- Regarding the trumpet line, Flansburgh stated: "I sampled the trumpet part from a very successful record, but to get round the copyright laws we got the trumpet player in and paid him for two days' work while he performed it again, note for note."Frank London's trumpet solo in LL Cool J's "Going Back to Cali" from 1988, and London used similar plunger mute and growl techniques when recording his parts for "Birdhouse." The original samples were from
- The song's video was one of many directed by Adam Bernstein, and was filmed inside the New York County Surrogate's Court and Hall of Records building located at 31 Chambers Street in Manhattan. Linnell once said in an interview, "I tell people it's my house." The video reportedly had a budget of $82,000.
- Flansburgh designed and created the William Allen White "eye sunglasses" for the video.
- "Blue Canary"Vincent Fiorino, which has lyrics on the sadder side about loneliness and comforting but has "happy" music. is the title of a 1953 song by
- Linnell mentioned in an interview on  that the title was inspired in part by Charles Mingus's "Better Get Hit In Your Soul".
- "Bluebird of happiness" is a common trope stemming from the widespread belief in bluebirds as heralds of good luck to come. This may have inspired the "bluebird of friendliness" line.
- After appearing in an advert for Clarks Shoes2010, the song returned to the UK Singles Chart for three weeks, after a 20-year hiatus. in
- References to this song appear in the episode "Pigeon" of ABC's show Pushing Daisies. The episode won a Primetime Emmy for its music. You can view a clip on YouTube.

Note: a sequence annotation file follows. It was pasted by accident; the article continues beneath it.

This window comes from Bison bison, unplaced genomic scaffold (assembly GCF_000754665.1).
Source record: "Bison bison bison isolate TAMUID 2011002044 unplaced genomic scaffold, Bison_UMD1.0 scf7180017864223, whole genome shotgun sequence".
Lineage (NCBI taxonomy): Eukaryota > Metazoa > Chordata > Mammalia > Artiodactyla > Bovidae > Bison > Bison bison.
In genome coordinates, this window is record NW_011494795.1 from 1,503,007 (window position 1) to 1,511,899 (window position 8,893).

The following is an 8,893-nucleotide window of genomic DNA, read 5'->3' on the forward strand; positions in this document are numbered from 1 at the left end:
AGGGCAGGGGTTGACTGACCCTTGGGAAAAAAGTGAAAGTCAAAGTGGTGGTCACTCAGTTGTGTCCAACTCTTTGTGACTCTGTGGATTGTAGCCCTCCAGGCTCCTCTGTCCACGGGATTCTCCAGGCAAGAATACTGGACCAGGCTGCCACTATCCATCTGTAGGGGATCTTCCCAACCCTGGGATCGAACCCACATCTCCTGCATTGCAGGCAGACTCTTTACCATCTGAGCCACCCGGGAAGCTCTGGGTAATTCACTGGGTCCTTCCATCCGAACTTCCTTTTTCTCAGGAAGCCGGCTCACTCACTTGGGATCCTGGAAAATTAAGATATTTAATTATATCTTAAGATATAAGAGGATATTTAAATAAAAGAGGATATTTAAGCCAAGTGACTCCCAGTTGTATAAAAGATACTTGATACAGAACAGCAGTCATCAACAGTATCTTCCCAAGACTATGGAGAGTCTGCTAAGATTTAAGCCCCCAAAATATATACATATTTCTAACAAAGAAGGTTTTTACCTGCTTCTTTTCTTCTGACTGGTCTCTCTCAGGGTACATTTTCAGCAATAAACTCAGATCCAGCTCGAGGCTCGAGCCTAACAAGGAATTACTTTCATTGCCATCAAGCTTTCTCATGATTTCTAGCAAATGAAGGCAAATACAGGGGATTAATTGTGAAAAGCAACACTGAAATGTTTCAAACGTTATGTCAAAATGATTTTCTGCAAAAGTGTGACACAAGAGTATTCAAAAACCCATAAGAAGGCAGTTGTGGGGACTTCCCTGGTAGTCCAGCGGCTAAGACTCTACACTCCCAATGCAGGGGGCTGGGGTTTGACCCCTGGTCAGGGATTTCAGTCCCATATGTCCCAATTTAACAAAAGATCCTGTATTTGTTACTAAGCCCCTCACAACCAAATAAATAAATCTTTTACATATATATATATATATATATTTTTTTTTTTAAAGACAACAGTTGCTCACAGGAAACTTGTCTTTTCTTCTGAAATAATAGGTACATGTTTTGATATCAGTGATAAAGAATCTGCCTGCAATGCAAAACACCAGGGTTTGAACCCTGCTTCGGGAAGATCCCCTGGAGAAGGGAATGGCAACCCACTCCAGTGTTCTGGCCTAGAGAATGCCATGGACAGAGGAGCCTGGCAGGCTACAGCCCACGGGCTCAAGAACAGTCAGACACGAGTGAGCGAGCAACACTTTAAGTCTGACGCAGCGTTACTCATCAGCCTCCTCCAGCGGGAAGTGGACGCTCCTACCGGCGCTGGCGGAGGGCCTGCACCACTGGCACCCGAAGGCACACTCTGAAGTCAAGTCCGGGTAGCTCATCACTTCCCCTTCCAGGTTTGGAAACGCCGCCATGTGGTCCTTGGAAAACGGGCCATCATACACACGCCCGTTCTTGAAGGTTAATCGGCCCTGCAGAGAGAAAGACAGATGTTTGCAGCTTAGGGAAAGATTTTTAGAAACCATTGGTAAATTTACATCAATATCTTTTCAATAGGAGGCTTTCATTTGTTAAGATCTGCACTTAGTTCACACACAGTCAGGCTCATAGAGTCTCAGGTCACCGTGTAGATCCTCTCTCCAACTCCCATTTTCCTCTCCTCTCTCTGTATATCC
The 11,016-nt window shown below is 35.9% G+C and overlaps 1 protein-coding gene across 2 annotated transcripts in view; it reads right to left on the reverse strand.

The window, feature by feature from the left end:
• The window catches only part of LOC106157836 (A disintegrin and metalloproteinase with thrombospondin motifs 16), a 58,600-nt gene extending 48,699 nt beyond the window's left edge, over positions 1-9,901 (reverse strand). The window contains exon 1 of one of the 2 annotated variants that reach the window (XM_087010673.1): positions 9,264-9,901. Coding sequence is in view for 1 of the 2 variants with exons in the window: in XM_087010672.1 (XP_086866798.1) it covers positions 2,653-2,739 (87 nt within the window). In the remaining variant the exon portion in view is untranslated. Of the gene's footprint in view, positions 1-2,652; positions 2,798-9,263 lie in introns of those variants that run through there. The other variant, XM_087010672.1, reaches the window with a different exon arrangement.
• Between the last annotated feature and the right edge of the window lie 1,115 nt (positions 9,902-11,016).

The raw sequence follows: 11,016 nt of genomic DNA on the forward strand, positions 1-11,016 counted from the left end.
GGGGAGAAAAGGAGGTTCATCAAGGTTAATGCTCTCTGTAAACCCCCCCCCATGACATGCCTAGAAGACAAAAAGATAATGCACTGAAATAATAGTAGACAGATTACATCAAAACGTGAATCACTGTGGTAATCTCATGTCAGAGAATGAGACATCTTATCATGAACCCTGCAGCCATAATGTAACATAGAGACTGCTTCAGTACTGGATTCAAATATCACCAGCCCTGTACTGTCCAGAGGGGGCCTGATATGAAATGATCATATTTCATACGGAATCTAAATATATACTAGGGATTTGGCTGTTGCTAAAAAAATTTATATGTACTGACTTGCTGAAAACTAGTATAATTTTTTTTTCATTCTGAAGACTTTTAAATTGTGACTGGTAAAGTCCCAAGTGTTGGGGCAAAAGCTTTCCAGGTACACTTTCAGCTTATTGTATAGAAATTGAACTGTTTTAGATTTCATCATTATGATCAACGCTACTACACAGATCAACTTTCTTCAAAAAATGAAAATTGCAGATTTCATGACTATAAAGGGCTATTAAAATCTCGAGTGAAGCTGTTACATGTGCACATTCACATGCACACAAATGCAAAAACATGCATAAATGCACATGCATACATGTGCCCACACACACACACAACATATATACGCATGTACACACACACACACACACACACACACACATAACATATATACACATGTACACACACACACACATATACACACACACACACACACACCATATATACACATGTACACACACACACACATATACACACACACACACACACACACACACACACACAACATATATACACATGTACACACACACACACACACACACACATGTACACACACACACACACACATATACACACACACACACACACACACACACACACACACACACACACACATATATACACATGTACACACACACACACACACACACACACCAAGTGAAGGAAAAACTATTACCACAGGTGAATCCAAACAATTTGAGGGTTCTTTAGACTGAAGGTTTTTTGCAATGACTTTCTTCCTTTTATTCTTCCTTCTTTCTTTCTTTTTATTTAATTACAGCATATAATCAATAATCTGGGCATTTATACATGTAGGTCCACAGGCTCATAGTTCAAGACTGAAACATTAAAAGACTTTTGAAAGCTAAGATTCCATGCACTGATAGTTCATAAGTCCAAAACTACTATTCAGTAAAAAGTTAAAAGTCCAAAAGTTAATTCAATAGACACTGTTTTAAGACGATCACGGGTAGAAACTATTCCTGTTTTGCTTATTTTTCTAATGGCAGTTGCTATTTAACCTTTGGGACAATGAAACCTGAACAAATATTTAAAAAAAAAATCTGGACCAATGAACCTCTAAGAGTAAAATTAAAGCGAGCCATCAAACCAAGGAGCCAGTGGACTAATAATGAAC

- Featured on ABC's Private Practice in the opening scenes of the episode "Yours, Mine and Ours" on April 30th, 2009.
- Blue nightlights inspired by this song were sold as promotional items for Flood. These did not actually resemble blue canaries, but blue canary-shaped nightlights available from Internet venues have become a popular novelty item, leading to their inclusion as an offering of 2012's They Might Be Giants Instant Fan Club.
- In the UK, official sheet music appears to have been issued and is included in the 2014 Faber catalogue. The arrangement is in C major (the key of the original recording; it is usually played live in D major — probably because it's much easier for guitars in that key) and displays a few minor discrepancies in the melody, harmony and chord inversions in comparison with the original song. The arranger and detailed publication history is currently unknown.
- Featured BBC 1's Peter Kay's Car Share in the opening scene of episode two, originally broadcast on 27th April 2015
- According to Gary Ray, the band once performed this song at Darinka.
1964 World's Fair, Animals, Beach, Bells, Clothes, Colors, Death, Friendship, Hearing, Letters Of The Alphabet, Loneliness, Mythology, Numbers, Oblique Cliches, Occupations, Oxymorons, Paradoxes, And Contradictory Statements, Recursion, Religion, Sailing, Screaming, Size, Sleep, Stories, Trade Names, Transportation